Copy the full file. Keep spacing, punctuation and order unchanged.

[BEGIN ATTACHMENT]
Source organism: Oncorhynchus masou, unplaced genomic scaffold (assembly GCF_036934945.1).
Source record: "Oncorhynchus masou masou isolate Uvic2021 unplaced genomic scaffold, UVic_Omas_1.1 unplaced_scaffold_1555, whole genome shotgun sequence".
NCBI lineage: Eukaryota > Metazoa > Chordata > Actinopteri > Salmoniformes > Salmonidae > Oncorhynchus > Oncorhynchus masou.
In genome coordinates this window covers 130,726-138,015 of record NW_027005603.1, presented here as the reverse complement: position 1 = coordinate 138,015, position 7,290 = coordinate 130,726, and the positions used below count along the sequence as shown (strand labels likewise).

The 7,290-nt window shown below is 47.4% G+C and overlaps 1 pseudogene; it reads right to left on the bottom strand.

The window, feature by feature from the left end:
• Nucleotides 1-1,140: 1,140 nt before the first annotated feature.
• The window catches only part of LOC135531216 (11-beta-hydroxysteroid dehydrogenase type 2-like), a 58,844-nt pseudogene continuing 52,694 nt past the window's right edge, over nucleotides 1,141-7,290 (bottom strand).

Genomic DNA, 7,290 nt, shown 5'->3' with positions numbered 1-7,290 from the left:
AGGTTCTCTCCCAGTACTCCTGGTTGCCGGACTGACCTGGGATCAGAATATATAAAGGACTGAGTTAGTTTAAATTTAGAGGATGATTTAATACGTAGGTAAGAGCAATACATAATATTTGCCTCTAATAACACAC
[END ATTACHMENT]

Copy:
Source organism: Oncorhynchus masou, unplaced genomic scaffold (assembly GCF_036934945.1).
Source record: "Oncorhynchus masou masou isolate Uvic2021 unplaced genomic scaffold, UVic_Omas_1.1 unplaced_scaffold_1555, whole genome shotgun sequence".
NCBI lineage: Eukaryota > Metazoa > Chordata > Actinopteri > Salmoniformes > Salmonidae > Oncorhynchus > Oncorhynchus masou.
In genome coordinates this window covers 130,726-138,015 of record NW_027005603.1, presented here as the reverse complement: position 1 = coordinate 138,015, position 7,290 = coordinate 130,726, and the positions used below count along the sequence as shown (strand labels likewise).

The 7,290-nt window shown below is 47.4% G+C and overlaps 1 pseudogene; it reads right to left on the bottom strand.

The window, feature by feature from the left end:
• Nucleotides 1-1,140: 1,140 nt before the first annotated feature.
• The window catches only part of LOC135531216 (11-beta-hydroxysteroid dehydrogenase type 2-like), a 58,844-nt pseudogene continuing 52,694 nt past the window's right edge, over nucleotides 1,141-7,290 (bottom strand).

Genomic DNA, 7,290 nt, shown 5'->3' with positions numbered 1-7,290 from the left:
AGGTTCTCTCCCAGTACTCCTGGTTGCCGGACTGACCTGGGATCAGAATATATAAAGGACTGAGTTAGTTTAAATTTAGAGGATGATTTAATACGTAGGTAAGAGCAATACATAATATTTGCCTCTAATAACACAC